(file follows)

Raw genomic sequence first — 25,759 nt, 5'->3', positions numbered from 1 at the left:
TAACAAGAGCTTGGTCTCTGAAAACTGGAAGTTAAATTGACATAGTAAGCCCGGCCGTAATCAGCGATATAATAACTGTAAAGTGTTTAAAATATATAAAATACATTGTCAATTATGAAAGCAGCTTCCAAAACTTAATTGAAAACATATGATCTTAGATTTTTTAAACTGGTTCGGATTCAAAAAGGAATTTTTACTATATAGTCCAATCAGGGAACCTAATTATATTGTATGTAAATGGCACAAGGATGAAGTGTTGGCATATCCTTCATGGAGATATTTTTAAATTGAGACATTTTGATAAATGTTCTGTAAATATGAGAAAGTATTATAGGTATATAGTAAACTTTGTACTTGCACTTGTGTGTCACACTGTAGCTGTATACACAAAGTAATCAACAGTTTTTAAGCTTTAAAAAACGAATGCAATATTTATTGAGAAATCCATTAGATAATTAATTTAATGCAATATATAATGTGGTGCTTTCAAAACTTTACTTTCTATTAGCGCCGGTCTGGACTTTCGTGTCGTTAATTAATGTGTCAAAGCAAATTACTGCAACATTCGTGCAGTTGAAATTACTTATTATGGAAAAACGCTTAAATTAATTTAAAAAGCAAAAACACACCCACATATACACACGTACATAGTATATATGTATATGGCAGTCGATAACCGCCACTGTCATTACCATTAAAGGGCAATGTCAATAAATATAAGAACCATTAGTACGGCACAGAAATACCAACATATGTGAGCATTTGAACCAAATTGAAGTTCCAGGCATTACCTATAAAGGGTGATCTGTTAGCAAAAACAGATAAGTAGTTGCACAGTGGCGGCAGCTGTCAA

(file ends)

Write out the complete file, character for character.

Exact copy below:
Raw genomic sequence first — 25,759 nt, 5'->3', positions numbered from 1 at the left:
TAACAAGAGCTTGGTCTCTGAAAACTGGAAGTTAAATTGACATAGTAAGCCCGGCCGTAATCAGCGATATAATAACTGTAAAGTGTTTAAAATATATAAAATACATTGTCAATTATGAAAGCAGCTTCCAAAACTTAATTGAAAACATATGATCTTAGATTTTTTAAACTGGTTCGGATTCAAAAAGGAATTTTTACTATATAGTCCAATCAGGGAACCTAATTATATTGTATGTAAATGGCACAAGGATGAAGTGTTGGCATATCCTTCATGGAGATATTTTTAAATTGAGACATTTTGATAAATGTTCTGTAAATATGAGAAAGTATTATAGGTATATAGTAAACTTTGTACTTGCACTTGTGTGTCACACTGTAGCTGTATACACAAAGTAATCAACAGTTTTTAAGCTTTAAAAAACGAATGCAATATTTATTGAGAAATCCATTAGATAATTAATTTAATGCAATATATAATGTGGTGCTTTCAAAACTTTACTTTCTATTAGCGCCGGTCTGGACTTTCGTGTCGTTAATTAATGTGTCAAAGCAAATTACTGCAACATTCGTGCAGTTGAAATTACTTATTATGGAAAAACGCTTAAATTAATTTAAAAAGCAAAAACACACCCACATATACACACGTACATAGTATATATGTATATGGCAGTCGATAACCGCCACTGTCATTACCATTAAAGGGCAATGTCAATAAATATAAGAACCATTAGTACGGCACAGAAATACCAACATATGTGAGCATTTGAACCAAATTGAAGTTCCAGGCATTACCTATAAAGGGTGATCTGTTAGCAAAAACAGATAAGTAGTTGCACAGTGGCGGCAGCTGTCAA